We children of the lost soldiers, sailors and aviators of WWII are mostly collecting our Social Security checks by now, but we can't seem to let go of what we never had: our fathers. Many of us, infants or toddlers when our fathers died, don't have even a single memory of the men for whom we grieve.
As we grew older we often sought our fathers' burial sites across continents, hoping to connect to them in death as we never could in their brief, unfinished lives. I had reached my late 40s before I sought my father's grave in the Punchbowl, the National Memorial Cemetery of the Pacific in Hawaii.
Recently I received an e-mail from a woman I didn't know named "Pat," another war orphan. I learned that Pat belonged to AWON, the American War Orphans Network, established in 1991 to help orphans of WWII meet and support each other. I, too, was a member of this group.
Our generation of orphans had been raised in an atmosphere of silence. Our fathers' names were whispered, out of earshot of their children who suffered in silence, their need to know rarely satisfied. Many of us learned too little when the ones who could answer the calls of our hearts were still alive, their memories still clear. We thus turned to each other.
In our brief correspondence, Pat showed me that our need to make peace regarding our loss ran deeper than many of us had imagined. In her case, that moment occurred in a plane more than 30,000 feet in the sky.
Her first note, though, began with an announcement: "I visited the Punchbowl in Honolulu this month and stopped at your father's grave," she said. "I promise to visit it again when we return to Hawaii."
A dialogue ensued. I thanked her for that visit and told her that I only once had been to my father's grave. I placed a lei of plumeria blossoms on his stone and sat there for quite a while, talking to him silently.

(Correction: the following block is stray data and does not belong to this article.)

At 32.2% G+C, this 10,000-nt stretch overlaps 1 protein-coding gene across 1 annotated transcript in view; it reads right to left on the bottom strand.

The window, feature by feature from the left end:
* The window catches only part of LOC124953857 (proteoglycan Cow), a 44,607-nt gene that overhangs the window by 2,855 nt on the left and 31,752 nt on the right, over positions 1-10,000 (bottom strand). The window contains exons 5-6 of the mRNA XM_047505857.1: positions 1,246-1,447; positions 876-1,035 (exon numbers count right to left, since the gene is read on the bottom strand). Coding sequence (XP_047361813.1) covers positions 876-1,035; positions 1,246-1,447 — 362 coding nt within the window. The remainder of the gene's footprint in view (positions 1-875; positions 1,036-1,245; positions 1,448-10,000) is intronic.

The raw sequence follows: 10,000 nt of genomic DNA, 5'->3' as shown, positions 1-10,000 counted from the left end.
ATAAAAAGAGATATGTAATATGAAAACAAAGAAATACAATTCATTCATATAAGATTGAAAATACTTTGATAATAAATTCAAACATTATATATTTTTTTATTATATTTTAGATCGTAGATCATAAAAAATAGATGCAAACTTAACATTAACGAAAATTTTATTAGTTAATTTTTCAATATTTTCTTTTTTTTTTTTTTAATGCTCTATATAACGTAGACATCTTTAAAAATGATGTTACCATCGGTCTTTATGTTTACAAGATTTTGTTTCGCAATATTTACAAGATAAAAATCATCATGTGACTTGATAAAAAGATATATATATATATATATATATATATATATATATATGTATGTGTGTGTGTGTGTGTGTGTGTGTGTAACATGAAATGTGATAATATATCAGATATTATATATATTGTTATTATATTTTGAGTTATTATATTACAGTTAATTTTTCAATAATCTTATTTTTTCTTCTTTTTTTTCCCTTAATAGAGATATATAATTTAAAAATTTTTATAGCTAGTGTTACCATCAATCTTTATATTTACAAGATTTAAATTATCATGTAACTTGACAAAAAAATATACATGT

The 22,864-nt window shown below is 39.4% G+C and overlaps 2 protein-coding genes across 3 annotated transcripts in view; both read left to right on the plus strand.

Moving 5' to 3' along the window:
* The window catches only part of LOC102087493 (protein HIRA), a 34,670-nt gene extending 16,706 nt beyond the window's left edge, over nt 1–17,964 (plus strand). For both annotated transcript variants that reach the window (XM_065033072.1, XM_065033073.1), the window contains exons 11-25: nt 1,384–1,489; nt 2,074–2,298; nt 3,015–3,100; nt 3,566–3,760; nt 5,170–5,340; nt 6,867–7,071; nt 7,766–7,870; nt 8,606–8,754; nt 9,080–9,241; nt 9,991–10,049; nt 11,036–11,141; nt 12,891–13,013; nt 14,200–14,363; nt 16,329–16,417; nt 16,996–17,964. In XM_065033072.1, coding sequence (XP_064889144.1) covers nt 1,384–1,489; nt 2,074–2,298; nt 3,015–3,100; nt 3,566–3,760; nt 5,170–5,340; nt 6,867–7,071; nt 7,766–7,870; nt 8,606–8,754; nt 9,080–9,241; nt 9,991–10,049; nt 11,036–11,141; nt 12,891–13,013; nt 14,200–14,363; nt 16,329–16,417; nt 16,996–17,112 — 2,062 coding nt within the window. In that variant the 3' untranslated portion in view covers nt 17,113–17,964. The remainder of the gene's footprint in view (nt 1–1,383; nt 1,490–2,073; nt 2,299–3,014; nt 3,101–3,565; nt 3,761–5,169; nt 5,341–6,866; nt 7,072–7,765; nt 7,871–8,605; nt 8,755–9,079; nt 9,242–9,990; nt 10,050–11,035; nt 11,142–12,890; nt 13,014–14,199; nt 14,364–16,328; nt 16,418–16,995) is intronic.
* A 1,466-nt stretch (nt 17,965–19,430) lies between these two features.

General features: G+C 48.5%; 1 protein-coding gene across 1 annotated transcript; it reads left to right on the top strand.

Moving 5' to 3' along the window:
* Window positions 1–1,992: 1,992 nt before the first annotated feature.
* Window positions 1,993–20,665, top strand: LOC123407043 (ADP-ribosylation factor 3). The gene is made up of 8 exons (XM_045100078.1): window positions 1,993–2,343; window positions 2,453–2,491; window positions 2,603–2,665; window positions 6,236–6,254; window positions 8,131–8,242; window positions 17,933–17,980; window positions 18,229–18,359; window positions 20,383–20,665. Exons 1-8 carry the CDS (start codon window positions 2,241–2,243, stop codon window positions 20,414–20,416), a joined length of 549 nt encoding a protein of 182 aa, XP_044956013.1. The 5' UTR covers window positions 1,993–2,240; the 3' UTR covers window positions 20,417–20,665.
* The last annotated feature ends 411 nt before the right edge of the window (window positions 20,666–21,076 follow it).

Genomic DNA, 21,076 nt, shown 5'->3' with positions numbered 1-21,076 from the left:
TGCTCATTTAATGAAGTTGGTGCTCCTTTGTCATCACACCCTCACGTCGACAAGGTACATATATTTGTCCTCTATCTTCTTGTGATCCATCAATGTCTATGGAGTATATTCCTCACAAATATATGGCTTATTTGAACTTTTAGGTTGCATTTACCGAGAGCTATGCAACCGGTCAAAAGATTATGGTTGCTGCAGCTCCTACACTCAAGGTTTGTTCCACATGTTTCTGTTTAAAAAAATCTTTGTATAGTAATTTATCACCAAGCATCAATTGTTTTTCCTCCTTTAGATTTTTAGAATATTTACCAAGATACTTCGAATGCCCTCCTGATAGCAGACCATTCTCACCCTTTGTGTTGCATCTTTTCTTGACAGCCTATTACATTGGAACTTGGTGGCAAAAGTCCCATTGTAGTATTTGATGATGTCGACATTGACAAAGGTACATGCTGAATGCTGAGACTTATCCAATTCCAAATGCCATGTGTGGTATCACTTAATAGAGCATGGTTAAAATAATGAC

The experience had been gratifying, I said. I was only 2 years old when he died in the final battle on Okinawa, but I felt close to him for the first time sitting by his grave.
"You're lucky your father had a grave," she responded. "Mine was buried at sea."
Throughout her life, Pat said, she had regretted the absence of a tangible resting place for her father, a place she could visit.
"Did you lose him at Pearl Harbor?" I asked.
"No," she said. "He died aboard the USS Bunker Hill."
The Bunker Hill naval aircraft carrier had supported the invasion of Okinawa. On the morning of May 11, 1945, it suffered a crushing blow by two kamikaze suicide planes. Several explosions followed, leaving 264 men wounded, 43 missing and 346 dead. Her father was among the dead.
One day an idea came to her, Pat said, and she planned a trip — a flight to Singapore that would take her over the spot in the Pacific Ocean where the explosion occurred.
She had learned the longitude and latitude of the Bunker Hill when it was hit, and then the time her plane would pass over that special place in the deep sea.
"I waited in the quiet of night for that exact time to come," she said.
In the calm of the darkened plane, Pat said, she gazed out the window, sensing the exact spot in the dark sea below.
"At that moment I felt closer to my father than ever before," she said.
More than any of the WWII war orphans I have encountered, Pat best represented the intensity of our lifelong need to find our fathers. I realized our connections came any way they could — even through a quick glance out a plane window, sensing the place of loss in an invisible blue-black sea.
Pat and I haven't exchanged any further letters, but we understood something profound about each other in the brief correspondence we had.
"It never quite leaves us, does it?" I asked my friend in our final letter.
"No, my sister," she replied. "It never does."